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Old 8th April 2006, 02:36 AM   #1
MtnBob is offline MtnBob  United States
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Anyone know a simple way to calculate the speed of sound at different altitudes? I always see it as 341-344 m/s at sea level, but I live at 2667 m (8750 ft). Is there enough differance to matter when it comes to audio calculations (esp dipole calcs)?
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Old 8th April 2006, 03:24 AM   #2
rpapps is offline rpapps  Antarctica
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Hi
Not only affected by density (altitude) but also temperature and humidity. You may find some useful stuff here:
http://hyperphysics.phy-astr.gsu.edu...nd/souspe.html
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Rob
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Old 8th April 2006, 08:30 AM   #3
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nice.
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Old 8th April 2006, 09:02 AM   #4
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Bob,

Don't even worry about it. With OB, the room and floor boundaries play a much more significant role that calculations, spreadsheets, etc. can be thrown out the window. I build only OB speakers and live at 1500m. The only calculation I ever use it to compute an estimated Fequal point and in room you always get more bass than that. That's the beauty of OB, no formulae etc to restrict you or tell you what to do.
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Old 8th April 2006, 04:12 PM   #5
Ron E is offline Ron E  United States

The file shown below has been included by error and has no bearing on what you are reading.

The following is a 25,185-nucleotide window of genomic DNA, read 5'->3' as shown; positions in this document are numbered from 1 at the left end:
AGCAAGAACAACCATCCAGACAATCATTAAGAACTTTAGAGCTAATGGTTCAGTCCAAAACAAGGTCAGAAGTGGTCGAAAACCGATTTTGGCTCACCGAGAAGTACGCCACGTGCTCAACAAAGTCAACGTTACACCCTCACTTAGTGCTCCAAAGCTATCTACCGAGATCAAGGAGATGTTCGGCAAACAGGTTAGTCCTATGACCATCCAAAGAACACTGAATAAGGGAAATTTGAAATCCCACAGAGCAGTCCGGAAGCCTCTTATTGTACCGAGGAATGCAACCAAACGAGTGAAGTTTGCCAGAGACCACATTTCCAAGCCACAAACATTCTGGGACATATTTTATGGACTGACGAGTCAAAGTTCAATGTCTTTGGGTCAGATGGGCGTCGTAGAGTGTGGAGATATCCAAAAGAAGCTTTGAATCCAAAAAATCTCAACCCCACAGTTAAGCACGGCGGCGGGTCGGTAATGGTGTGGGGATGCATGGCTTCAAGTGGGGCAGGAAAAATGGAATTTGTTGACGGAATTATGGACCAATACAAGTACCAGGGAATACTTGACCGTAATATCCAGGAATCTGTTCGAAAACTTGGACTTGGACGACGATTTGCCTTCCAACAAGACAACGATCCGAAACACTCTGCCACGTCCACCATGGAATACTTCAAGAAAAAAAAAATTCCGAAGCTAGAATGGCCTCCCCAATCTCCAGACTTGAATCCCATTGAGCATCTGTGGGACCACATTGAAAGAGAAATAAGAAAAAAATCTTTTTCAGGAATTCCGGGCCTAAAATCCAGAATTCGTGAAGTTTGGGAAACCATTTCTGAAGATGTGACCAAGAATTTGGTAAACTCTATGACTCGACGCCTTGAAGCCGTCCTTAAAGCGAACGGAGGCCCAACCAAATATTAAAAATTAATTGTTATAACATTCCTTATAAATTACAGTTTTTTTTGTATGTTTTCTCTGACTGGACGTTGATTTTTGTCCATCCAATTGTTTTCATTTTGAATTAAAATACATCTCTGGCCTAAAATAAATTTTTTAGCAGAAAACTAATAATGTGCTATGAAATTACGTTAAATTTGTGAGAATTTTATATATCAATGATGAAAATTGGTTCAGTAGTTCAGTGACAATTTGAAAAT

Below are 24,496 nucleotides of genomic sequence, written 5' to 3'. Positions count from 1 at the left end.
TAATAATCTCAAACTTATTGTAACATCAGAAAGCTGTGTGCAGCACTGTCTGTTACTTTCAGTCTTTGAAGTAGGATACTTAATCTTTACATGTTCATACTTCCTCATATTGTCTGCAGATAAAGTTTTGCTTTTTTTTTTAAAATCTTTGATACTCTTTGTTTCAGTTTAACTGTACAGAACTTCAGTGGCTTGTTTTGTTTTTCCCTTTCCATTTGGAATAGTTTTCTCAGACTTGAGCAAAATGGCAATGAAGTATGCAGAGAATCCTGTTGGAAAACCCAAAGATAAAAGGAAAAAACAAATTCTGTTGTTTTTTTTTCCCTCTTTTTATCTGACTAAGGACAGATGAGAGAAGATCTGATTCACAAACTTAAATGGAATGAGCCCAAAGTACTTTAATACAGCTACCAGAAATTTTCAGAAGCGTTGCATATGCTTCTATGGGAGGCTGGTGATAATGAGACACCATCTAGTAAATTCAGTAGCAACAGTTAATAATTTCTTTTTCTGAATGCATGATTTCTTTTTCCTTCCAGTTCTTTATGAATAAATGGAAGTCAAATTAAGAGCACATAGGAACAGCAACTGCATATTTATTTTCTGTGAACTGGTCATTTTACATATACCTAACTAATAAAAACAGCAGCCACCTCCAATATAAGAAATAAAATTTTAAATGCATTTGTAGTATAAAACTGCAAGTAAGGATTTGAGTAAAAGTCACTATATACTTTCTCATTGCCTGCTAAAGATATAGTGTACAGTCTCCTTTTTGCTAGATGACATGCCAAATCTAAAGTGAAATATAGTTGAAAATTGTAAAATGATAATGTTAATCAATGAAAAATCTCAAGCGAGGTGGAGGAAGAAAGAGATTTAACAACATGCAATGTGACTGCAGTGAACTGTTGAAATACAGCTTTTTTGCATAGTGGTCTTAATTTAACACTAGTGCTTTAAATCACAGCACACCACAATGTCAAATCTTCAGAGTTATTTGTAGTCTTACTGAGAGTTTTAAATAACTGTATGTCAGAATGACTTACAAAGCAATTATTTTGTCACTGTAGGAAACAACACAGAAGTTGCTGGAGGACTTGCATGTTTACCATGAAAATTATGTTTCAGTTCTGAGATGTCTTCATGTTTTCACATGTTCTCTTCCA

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What is left out of what has been discussed so far is humidity. Humidity can have an effect on sound velocity as well as temperature and pressure.

Download Claus Futtrup's DPC calculator. He has a few text files included in the package which detail how to calculate sound speed for varying pressure and temperature and humidity.
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Old 8th April 2006, 05:21 PM   #6
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Hmmm, I wonder how much a practical effect humidity has (I'm familiar with lab results), living in an area where 70% RH is considered a "dry day"
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Old 8th April 2006, 07:54 PM   #7
Ron E is offline Ron E  United States
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It is not a lot, as a first approximation it is easily neglectable compared to temperature. The effect is there, and it gets greater with increased temperature.

T in celcius
RH in percent (relative humidity or w/ws)
c=speed of sound in m/s

I have a tool to calculate:
T=0, Rh=0 - c=331.4
T=0, Rh=100 - c=330.8
so ~0.3% difference


T=40, RH=0 - c=354.8
T=40, RH=100 - c=347.9
so ~2% difference
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Old 9th April 2006, 03:14 AM   #8
MtnBob is offline MtnBob  United States
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Thanks all for the replies. I'm inclined to be more like johninCr and go mostly by ear, but I'll check the other stuff too, just to satisfy my curiosity mainly.
Wow, Geek, here a dry day is when it's single digits humidity.
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Old 10th April 2006, 10:39 PM   #9
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Quote:
Originally posted by MtnBob
Wow, Geek, here a dry day is when it's single digits humidity.
Let's just say that if mildew was ever an economically viable substance, we folk in the Fraser Valley would be richer than the Saudi's
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